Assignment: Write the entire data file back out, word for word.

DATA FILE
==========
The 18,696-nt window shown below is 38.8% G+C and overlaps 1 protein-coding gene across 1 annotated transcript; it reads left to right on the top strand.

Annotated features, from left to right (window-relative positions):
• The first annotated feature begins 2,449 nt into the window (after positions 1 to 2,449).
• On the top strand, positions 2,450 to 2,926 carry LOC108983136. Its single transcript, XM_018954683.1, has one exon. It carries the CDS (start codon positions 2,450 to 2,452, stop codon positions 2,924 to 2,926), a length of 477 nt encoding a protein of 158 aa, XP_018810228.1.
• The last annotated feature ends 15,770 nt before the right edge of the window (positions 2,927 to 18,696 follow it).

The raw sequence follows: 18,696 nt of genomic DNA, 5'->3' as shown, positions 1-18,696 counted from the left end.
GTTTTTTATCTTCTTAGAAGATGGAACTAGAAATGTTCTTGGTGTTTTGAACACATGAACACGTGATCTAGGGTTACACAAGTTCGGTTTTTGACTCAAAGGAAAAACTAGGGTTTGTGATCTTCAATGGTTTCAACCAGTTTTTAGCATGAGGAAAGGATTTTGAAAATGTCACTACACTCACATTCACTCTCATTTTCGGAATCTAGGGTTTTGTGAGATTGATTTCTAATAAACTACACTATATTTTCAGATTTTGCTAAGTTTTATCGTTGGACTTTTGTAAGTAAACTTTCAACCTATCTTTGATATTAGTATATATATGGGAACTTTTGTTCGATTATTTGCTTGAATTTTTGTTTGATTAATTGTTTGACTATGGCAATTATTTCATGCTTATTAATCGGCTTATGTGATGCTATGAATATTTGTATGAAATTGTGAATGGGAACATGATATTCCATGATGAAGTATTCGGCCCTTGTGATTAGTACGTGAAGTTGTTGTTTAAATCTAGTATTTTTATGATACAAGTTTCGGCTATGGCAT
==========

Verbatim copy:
The 18,696-nt window shown below is 38.8% G+C and overlaps 1 protein-coding gene across 1 annotated transcript; it reads left to right on the top strand.

Annotated features, from left to right (window-relative positions):
• The first annotated feature begins 2,449 nt into the window (after positions 1 to 2,449).
• On the top strand, positions 2,450 to 2,926 carry LOC108983136. Its single transcript, XM_018954683.1, has one exon. It carries the CDS (start codon positions 2,450 to 2,452, stop codon positions 2,924 to 2,926), a length of 477 nt encoding a protein of 158 aa, XP_018810228.1.
• The last annotated feature ends 15,770 nt before the right edge of the window (positions 2,927 to 18,696 follow it).

The raw sequence follows: 18,696 nt of genomic DNA, 5'->3' as shown, positions 1-18,696 counted from the left end.
GTTTTTTATCTTCTTAGAAGATGGAACTAGAAATGTTCTTGGTGTTTTGAACACATGAACACGTGATCTAGGGTTACACAAGTTCGGTTTTTGACTCAAAGGAAAAACTAGGGTTTGTGATCTTCAATGGTTTCAACCAGTTTTTAGCATGAGGAAAGGATTTTGAAAATGTCACTACACTCACATTCACTCTCATTTTCGGAATCTAGGGTTTTGTGAGATTGATTTCTAATAAACTACACTATATTTTCAGATTTTGCTAAGTTTTATCGTTGGACTTTTGTAAGTAAACTTTCAACCTATCTTTGATATTAGTATATATATGGGAACTTTTGTTCGATTATTTGCTTGAATTTTTGTTTGATTAATTGTTTGACTATGGCAATTATTTCATGCTTATTAATCGGCTTATGTGATGCTATGAATATTTGTATGAAATTGTGAATGGGAACATGATATTCCATGATGAAGTATTCGGCCCTTGTGATTAGTACGTGAAGTTGTTGTTTAAATCTAGTATTTTTATGATACAAGTTTCGGCTATGGCAT